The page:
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Care homes 'failing' to protect vulnerable

26th June 2012

A report by the Care Quality Commission has found that nearly half the care homes in England for people with learning disabilities are failing to meet required welfare standards.

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There are currently around 12,000 people in care homes in England, according to the Department of Health. 

The health regulator carried out surprise inspections at 145 hospitals and care homes.

They discovered that 48% of homes inspected did not "meet required standards" for care and keeping patients protected from abuse.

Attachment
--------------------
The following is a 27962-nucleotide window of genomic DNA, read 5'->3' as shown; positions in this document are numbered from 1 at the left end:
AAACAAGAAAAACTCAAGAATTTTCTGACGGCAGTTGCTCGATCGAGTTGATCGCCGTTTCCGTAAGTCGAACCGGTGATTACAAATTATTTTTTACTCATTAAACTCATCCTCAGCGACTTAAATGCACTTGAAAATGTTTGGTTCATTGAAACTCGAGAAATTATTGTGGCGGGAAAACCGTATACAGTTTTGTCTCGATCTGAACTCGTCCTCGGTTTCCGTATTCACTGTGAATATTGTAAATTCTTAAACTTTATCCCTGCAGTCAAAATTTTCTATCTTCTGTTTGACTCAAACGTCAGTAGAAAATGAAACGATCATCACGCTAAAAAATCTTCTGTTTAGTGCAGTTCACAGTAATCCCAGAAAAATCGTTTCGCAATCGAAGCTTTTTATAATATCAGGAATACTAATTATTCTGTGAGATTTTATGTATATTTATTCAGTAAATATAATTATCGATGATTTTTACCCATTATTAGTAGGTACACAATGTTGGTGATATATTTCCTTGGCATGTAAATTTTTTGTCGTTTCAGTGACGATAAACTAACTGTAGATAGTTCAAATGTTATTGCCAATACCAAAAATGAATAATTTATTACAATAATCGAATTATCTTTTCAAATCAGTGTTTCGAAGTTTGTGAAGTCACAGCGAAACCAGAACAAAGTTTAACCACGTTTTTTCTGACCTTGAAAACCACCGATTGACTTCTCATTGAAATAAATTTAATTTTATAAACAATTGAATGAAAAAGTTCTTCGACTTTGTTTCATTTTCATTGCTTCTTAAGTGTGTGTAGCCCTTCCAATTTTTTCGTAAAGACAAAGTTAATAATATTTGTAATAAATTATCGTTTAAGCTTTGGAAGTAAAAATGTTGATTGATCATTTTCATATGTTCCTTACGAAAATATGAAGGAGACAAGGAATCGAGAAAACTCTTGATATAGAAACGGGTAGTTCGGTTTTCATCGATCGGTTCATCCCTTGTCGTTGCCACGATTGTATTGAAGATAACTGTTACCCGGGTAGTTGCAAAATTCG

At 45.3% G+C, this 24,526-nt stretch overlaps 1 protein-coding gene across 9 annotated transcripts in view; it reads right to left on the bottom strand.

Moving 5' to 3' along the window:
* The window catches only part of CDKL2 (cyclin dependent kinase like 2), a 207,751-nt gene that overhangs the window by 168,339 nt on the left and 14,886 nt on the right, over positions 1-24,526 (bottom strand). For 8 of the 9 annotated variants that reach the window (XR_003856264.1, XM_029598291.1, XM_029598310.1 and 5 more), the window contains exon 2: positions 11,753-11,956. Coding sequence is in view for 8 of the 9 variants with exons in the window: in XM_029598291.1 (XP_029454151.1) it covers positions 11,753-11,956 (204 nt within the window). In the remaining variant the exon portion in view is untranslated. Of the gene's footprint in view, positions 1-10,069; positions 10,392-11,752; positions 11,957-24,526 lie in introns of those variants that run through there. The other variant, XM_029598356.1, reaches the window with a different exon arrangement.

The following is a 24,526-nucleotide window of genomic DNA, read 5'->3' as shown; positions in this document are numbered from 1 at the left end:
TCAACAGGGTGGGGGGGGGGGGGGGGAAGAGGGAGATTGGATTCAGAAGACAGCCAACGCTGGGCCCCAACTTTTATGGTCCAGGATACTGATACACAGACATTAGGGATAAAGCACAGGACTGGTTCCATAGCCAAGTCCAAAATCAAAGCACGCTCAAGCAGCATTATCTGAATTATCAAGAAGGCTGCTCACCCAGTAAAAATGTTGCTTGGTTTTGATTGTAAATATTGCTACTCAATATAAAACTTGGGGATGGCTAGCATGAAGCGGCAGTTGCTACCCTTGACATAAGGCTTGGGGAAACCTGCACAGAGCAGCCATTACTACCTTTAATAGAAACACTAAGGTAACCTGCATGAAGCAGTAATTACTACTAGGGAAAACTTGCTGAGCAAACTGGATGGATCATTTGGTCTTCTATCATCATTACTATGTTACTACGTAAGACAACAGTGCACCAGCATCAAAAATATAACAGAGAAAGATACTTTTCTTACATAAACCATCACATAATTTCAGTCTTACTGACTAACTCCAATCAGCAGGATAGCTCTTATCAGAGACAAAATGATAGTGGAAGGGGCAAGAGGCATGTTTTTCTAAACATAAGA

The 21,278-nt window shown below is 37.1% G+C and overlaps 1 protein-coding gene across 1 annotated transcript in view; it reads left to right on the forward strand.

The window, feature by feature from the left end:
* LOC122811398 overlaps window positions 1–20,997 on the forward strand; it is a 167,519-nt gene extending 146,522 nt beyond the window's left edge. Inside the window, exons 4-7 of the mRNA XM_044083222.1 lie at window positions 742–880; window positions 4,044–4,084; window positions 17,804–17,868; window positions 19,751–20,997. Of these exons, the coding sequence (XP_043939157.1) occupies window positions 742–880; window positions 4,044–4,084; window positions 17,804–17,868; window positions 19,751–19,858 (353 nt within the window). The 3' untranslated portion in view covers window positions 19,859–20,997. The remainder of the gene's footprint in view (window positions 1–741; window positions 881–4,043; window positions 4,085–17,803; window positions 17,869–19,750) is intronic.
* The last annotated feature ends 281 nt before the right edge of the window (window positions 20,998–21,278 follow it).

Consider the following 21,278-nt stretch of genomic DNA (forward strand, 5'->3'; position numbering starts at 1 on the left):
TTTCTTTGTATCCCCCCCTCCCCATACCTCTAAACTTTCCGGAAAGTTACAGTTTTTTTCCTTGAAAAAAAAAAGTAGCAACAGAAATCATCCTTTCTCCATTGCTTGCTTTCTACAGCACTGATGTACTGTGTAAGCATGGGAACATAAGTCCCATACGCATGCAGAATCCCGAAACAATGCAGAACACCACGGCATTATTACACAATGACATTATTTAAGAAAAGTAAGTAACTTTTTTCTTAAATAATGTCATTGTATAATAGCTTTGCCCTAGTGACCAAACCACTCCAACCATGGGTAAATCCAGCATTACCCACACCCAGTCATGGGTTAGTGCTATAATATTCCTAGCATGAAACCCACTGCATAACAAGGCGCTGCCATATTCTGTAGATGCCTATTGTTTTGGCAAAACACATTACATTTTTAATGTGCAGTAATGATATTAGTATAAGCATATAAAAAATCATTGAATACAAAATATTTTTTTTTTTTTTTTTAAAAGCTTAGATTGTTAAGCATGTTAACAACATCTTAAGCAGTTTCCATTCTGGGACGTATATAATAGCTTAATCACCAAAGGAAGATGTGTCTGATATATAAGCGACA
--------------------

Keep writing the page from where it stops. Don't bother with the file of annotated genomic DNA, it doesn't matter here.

The CQC also said that independent care homes had double the likelihood of inadequate care than those run by the NHS.

They found that 68% of NHS providers met care standards compared with only 33% of independent care providers.

Out of the 145 visits, the CQC said 69 care homes did not attain one or both standards and 35 failed to meet both standards.

Andrea Pope-Smith, of the Association of Directors of Adult Social Services, said the CQC's report "acknowledges the extent to which those people have been failed". 

Care Services Minister Paul Burstow said the government was taking action in order to solve the problems apparent in the CQC's report, and that "there is compelling evidence that some people with learning disabilities are being failed by health and care services".

 

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